Student determined to tackle poverty
Monique Francois wants to improve the lot of Kiwis living on the lowest rung of the economic ladder.
The Manurewa student was among 36 New Zealanders aged 18-25 chosen to take part in the TacklingPovertyNZ workshop.
It was staged in Wellington by the McGuinness Institute think tank and Treasury in December.
Participants heard from speakers including Deputy Prime Minister Bill English, policy analysts, and people with first-hand experience of living in poverty.
Francois, 20, is in her final year of a health science degree at Auckland University.
She has a strong interest in social justice and has learned about the relationship between health and economic inequality through her studies.
"I don't think people should be valued based on how much money they have and they shouldn't be blamed if they are in poverty. Everyone should still get an equal start."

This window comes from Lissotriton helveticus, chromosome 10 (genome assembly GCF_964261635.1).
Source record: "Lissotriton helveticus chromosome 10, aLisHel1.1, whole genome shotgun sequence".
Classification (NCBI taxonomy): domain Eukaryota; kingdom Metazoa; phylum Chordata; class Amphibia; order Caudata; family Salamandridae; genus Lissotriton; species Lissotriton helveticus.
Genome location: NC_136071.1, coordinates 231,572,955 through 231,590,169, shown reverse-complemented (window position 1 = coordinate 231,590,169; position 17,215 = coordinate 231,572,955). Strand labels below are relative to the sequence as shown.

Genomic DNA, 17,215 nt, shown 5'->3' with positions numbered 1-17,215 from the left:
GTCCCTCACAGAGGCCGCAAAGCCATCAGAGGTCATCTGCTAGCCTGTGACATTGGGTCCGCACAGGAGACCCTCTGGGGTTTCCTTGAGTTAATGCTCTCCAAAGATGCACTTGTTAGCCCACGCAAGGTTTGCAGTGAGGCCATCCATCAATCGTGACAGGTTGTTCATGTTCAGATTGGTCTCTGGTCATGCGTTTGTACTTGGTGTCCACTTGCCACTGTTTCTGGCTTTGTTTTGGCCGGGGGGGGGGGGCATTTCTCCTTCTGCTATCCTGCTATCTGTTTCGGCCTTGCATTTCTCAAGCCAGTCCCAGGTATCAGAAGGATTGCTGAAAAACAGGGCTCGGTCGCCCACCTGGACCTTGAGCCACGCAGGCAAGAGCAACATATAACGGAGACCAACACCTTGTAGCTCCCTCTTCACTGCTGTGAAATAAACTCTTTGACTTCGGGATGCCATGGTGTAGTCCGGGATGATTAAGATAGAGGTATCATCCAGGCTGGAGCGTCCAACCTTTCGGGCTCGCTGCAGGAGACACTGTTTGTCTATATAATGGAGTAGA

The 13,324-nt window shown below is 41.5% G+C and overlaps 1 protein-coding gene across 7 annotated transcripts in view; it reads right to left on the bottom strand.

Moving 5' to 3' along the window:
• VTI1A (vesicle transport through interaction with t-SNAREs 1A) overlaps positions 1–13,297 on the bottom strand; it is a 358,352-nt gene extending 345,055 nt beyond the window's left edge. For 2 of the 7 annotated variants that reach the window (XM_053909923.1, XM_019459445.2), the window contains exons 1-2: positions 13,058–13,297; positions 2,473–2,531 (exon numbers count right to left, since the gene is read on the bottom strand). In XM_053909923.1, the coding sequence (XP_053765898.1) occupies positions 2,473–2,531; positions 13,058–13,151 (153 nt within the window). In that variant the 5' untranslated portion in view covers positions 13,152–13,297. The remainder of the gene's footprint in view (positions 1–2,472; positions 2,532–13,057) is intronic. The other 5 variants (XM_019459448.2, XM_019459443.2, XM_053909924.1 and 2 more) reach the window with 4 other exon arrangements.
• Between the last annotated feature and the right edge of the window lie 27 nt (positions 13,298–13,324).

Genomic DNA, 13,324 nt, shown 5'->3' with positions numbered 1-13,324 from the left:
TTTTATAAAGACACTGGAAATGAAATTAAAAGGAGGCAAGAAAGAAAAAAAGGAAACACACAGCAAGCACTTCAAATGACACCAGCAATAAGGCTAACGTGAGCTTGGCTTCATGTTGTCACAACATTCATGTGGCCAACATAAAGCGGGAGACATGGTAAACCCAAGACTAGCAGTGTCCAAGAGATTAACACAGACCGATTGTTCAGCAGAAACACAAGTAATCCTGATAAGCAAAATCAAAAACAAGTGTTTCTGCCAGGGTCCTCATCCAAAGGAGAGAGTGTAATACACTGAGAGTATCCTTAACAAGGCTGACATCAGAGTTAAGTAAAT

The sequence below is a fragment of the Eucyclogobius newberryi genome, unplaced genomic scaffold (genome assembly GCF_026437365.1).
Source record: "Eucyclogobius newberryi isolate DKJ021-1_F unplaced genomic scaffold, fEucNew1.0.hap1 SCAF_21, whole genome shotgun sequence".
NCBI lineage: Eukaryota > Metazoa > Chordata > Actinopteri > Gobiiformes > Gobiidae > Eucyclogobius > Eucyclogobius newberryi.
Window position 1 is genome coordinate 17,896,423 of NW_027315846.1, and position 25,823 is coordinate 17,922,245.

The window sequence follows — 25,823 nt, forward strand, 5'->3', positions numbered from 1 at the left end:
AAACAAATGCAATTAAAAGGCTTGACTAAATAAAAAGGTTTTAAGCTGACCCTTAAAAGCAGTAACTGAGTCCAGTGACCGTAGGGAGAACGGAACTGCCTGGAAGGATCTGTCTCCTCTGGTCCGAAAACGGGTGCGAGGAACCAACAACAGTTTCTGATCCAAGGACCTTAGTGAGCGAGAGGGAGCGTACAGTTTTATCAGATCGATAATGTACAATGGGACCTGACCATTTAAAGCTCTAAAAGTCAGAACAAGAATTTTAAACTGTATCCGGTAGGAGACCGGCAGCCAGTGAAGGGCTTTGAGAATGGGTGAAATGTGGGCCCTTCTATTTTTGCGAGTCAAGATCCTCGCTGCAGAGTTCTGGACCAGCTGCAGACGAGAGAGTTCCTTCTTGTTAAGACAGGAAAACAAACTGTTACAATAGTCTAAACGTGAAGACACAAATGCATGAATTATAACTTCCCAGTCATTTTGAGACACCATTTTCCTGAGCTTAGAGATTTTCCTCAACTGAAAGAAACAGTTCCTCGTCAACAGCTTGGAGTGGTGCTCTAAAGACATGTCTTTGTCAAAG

To apply to attend the workshop, Francois had to explain in writing what poverty means to her and provide references from two referees.
One of them was from Manurewa MP Louisa Wall, who says it is clear Francois has an understanding of what poverty looks like.
"I'm proud of young people like Monique who represent us with passion and pride and who want to contribute to making a positive difference in our community," Wall says.
Francois describes the workshop as "sensory overload" and says it was amazing to hear from people who have experienced poverty and gone on to succeed.
"The speakers said we need welfare for harm reduction for people who are poor, but you can't just put a plaster on it," she says.
"Long-term, you have to treat people with dignity and have services there."
Once she's completed her studies, Francois hopes to work in public health policy and use that as a platform to reduce inequality.
"I want to level the playing field because I don't want people starting the race nine steps behind," she says.
"The gap between rich and poor is getting shockingly large.
"We shouldn't define poverty in New Zealand compared to third-world countries because we're a first-world country. We live in a democracy where everyone should get a fair go."